“First time I pulled my airbag. I want to share this line with u, first of all to show some of the powers we’re dealing with in the mountains, and to empower you to know your equipment and the terrain you are skiing.” –Hedvig Wessel
Norwegian Olympic skier and three-time Freeride World Champion Hedvig Wessel has spent plenty of time in avalanche terrain but thankfully has never had to deploy her airbag backpack until recently.
Hedvig was skiing a line in Alaska when her sluff caught up to her and she momentarily lost sight of the sky. Her survival instincts kicked in and she immediately pulled the ripcord on her avalanche backpack with inflated successfully.
It was a split second decision that she doesn’t regret despite not having triggered a full scale avalanche and she wanted to share her story for others to learn from (READ FULL BREAKDOWN BELOW)
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First time I pulled my airbag. I want to share this line with u, first of all to show some of the powers we’re dealing with in the mountains, and to empower you to know your equipment and the terrain you are skiing.
This line was our second line of the day, and the snow we skied on the same face was really good and stable. In Alaska, sluff is a huge risk factor, and it’s part of how we plan and strategise to ski lines like we would in our dreams and not to get caught in it. It’s basically a small avalanche. On this run, I knew I had to ski fast, to ski in front of my sluff. I also had to work from left to right, to minimise the chances of the sluff reaching me. At the end of the line it got narrower, meaning not a lot of space to let the sluff go on my side. And that was where the sluff got me. After a few seconds tumbling down, and when I didn’t see any blue sky – I pulled my airbag. For me it came as an instinct, and it felt natural and easy. I was trying to swim upward to get air, and luckily the sluff didn’t cover me.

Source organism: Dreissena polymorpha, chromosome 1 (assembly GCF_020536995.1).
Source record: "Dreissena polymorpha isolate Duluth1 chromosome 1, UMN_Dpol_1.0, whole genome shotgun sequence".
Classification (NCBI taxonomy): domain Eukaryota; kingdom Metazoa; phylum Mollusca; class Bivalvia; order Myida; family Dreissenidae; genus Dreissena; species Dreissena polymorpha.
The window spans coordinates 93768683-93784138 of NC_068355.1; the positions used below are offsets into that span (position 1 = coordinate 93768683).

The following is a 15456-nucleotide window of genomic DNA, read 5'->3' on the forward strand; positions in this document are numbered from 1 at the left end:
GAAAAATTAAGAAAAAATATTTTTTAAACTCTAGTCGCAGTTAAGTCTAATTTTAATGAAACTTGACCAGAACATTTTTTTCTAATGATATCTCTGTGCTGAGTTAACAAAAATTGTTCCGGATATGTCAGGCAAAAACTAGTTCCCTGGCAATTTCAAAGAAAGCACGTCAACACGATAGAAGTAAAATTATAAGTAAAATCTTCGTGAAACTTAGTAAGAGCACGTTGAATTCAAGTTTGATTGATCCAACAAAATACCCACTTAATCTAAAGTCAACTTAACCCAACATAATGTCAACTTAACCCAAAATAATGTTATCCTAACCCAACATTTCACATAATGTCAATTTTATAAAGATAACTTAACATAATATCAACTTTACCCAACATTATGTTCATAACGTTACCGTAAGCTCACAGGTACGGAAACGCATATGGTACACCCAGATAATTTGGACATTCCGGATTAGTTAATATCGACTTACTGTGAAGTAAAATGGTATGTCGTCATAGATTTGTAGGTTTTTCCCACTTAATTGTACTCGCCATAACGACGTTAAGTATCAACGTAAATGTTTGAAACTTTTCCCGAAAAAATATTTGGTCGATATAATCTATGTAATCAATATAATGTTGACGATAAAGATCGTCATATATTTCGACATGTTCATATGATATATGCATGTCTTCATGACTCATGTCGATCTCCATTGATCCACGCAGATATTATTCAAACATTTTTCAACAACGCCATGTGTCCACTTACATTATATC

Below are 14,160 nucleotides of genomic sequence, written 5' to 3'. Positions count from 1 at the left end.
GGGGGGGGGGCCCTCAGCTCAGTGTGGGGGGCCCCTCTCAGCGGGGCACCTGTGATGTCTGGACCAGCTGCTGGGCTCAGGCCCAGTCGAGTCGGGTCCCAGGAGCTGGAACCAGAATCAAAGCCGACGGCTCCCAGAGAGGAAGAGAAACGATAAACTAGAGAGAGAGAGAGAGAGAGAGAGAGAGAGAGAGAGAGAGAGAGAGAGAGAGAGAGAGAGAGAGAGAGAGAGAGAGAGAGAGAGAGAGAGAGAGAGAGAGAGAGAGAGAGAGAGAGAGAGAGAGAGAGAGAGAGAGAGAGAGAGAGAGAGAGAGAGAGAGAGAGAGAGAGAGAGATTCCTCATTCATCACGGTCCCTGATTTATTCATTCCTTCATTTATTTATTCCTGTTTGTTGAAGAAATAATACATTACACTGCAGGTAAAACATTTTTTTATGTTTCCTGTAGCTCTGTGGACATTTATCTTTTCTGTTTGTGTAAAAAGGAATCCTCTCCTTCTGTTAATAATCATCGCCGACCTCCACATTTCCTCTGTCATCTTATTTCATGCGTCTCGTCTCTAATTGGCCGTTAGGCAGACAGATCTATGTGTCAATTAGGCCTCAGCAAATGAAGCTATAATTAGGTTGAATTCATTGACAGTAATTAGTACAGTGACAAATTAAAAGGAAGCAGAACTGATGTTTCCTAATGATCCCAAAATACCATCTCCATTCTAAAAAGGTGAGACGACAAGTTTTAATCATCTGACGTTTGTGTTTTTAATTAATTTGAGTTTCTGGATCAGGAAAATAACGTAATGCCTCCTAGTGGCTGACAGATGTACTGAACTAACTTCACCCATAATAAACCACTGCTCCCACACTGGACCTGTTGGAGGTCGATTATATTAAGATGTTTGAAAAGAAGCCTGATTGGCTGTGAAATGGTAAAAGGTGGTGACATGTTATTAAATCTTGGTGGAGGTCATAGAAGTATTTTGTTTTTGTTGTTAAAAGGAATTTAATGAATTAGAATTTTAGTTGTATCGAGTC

Looking back, I am grateful for this experience, and everything I learnt from it. I am grateful to come out of this with no injuries. I am grateful to have equipment I trust and know how to use. I am grateful for my team who makes me feel safe and supported. I am grateful to continue play in the mountain and doing what I love the most. I know we are taking a lot of risk up here, but I also know that we have trained our whole life to be able to ski these mountains, where we need to trust our skills and gut. I could never have been doing this without my team, and together we have the experience and knowledge to make good decisions. Thanks for taking the time to watch my run and read this be safe out there and make good decisions…